On March 8, scholars and practitioners from around the United States and the world came together at the University of Georgia School of Law for a daylong conference on “The International Criminal Court and the Community of Nations.”
The Antiquities Coalition was a honored to participate in this event, which explored challenges now facing the ICC, as well as the role of parties, nonparty states, non-state stakeholders, and inherited communities. The seminar included presentations from leading experts, as well as panel discussions, and a video address from Fatou Bensouda, the ICC Prosecutor. It was organized by the Dean Rusk International Law Center, as well as the Georgia Journal of International and Comparative Law.
Tess Davis, Executive Director of the Antiquities Coalition, and herself a graduate of the law school, spoke about why cultural heritage should be considered a stakeholder in international criminal law and before the ICC. She noted that the Antiquities Coalition has long commended the ICC for its important work to end impunity for atrocity crimes involving cultural heritage, and has also called upon the United Nations Security Council to refer additional cases to the court, especially attacks by Daesh (ISIS) against the people of Iraq and their heritage. However, she also stressed that there is much the global community can—and should—still do to prevent, investigate, and prosecute crimes against culture.
Key takeaways included:
- Cultural Racketeering and Destruction Is a Threat to World Heritage and Global Security: Culture has always been used as a weapon of war, but increasingly it is also being used as a criminal, insurgent, and terrorist financing tool. Daesh has made headlines for its highly developed antiquities trade, but some of the worst actors of the last century have also profited from stealing and smuggling art. This is a problem that predates, and will outlive, Daesh.
- Plunder and Destruction Go Hand In Hand: Confusing the situation is the fact that many of the same groups that are now financing their operations through the illicit antiquities trade are also targeting cultural, historic, and religious sites for destruction. These cultural attacks may be used to intimidate—or even erase—local enemies and can also make for dangerous propaganda. Such cultural destruction can be an atrocity crime in and of itself, as well as a warning sign of impending crimes against humanity, war crimes, and genocide.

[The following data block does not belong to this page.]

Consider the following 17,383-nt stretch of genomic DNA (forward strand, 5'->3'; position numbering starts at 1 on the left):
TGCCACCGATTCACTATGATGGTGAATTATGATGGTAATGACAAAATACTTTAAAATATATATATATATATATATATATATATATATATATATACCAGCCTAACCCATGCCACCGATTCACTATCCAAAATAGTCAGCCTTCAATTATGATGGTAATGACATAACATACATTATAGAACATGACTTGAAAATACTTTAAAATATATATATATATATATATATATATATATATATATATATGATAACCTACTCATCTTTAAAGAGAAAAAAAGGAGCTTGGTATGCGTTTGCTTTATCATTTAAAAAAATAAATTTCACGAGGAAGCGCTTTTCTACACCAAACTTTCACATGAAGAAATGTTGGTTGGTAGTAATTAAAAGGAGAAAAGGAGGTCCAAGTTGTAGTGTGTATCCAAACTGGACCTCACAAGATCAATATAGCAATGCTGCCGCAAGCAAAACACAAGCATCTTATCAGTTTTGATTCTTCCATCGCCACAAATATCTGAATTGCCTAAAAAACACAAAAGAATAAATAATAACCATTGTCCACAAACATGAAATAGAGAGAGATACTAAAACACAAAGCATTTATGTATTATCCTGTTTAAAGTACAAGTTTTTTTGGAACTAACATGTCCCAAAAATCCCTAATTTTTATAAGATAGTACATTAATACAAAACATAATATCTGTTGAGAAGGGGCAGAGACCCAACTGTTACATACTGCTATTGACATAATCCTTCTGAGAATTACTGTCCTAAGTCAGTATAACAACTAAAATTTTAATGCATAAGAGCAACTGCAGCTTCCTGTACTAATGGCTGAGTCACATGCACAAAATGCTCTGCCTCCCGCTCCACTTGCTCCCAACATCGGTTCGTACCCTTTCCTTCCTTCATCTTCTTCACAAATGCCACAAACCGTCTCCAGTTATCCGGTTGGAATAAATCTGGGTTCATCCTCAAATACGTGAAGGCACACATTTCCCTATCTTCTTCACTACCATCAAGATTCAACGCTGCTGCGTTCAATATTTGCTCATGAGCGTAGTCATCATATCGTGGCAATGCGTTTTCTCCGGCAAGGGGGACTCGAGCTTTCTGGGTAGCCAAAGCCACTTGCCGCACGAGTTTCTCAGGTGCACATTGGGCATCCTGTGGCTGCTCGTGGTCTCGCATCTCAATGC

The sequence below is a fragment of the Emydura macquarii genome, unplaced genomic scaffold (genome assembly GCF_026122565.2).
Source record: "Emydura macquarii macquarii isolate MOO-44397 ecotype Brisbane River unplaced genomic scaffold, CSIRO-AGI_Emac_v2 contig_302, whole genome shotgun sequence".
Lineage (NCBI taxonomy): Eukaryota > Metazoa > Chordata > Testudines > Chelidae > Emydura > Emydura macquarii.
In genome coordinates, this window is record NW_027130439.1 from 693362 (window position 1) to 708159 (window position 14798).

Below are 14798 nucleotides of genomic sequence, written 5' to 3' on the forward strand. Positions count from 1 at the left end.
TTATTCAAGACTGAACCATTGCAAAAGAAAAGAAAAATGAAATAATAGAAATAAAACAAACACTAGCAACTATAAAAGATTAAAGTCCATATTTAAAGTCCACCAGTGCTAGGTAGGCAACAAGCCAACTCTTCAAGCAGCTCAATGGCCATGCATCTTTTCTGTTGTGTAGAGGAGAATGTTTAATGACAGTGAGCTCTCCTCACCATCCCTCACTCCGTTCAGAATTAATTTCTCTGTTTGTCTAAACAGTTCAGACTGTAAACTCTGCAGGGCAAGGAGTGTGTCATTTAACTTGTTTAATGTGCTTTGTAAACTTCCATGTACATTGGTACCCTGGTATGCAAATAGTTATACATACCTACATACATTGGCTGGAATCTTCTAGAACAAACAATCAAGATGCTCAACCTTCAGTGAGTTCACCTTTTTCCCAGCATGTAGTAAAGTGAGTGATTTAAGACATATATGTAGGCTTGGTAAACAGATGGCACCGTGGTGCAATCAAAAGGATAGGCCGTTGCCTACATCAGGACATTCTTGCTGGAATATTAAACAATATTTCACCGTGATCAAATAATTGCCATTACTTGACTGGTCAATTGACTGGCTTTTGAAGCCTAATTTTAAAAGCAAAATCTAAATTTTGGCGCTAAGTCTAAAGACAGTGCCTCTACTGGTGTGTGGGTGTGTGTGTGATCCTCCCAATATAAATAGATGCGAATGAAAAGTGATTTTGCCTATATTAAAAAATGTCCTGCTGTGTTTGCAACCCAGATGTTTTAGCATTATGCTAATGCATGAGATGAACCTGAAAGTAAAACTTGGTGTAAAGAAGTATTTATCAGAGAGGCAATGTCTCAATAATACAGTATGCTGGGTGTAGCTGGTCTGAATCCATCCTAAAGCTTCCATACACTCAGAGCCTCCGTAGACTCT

- Cultural Racketeering and Destruction Is a Violation of International Law: Both cultural plunder and destruction, absent military necessity, are prohibited and even criminalized by the general provisions of international humanitarian law dealing with civilian property, including the law of Geneva, the law of the Hague, and customary international law. The 1954 Hague Convention and its two Protocols, the 1977 Additional Protocols to the Geneva Conventions, and the 1998 Rome Statute have reinforced these protections with specific provisions on cultural property.
- The ICC Is Working to End Impunity for Cultural Crimes: In September 2015, the court opened its first relevant case, against Ahmad Al Faqi Al Mahdi for the intentional destruction of historic and sacred sites in Timbuktu. Al Mahdi was an active member of Ansar al-Dine, a home-grown terrorist movement with close ties to Al Qaeda in the Islamic Maghreb (AQIM). He pled guilty and became the first perpetrator convicted by the court for cultural crimes (as well as the first Islamic extremist). This case set an important precedent and is already paving the way for subsequent investigations and eventual prosecutions. Indeed, Mali has referred an associate of Al Mahdi to the court, who is now in ICC custody awaiting his confirmation of charges hearing for crimes against humanity and war crimes, including torture, rape and sexual slavery, and cultural destruction.
- But More Needs to Be Done: Stopping the ongoing atrocity crimes against the populations of places like Libya, Syria, and Yemen—and their heritage—should always be the first priority. However, this is difficult, if not impossible, so long as hostilities continue. But, still, there is much the International community can do in the meantime. First, it can cut off cultural heritage as a source of financing for the organized criminals, armed insurgents, and violent extremists, by closing borders to undocumented antiquities. Second, it can incorporate cultural heritage protection in all peacekeeping mandates and training, as well as post-conflict planning and recovery trust funds. Third, crimes against culture should be criminally prosecuted along with other atrocity crimes, either through international tribunals or domestic prosecutions, recognizing they are first and foremost attacks against people.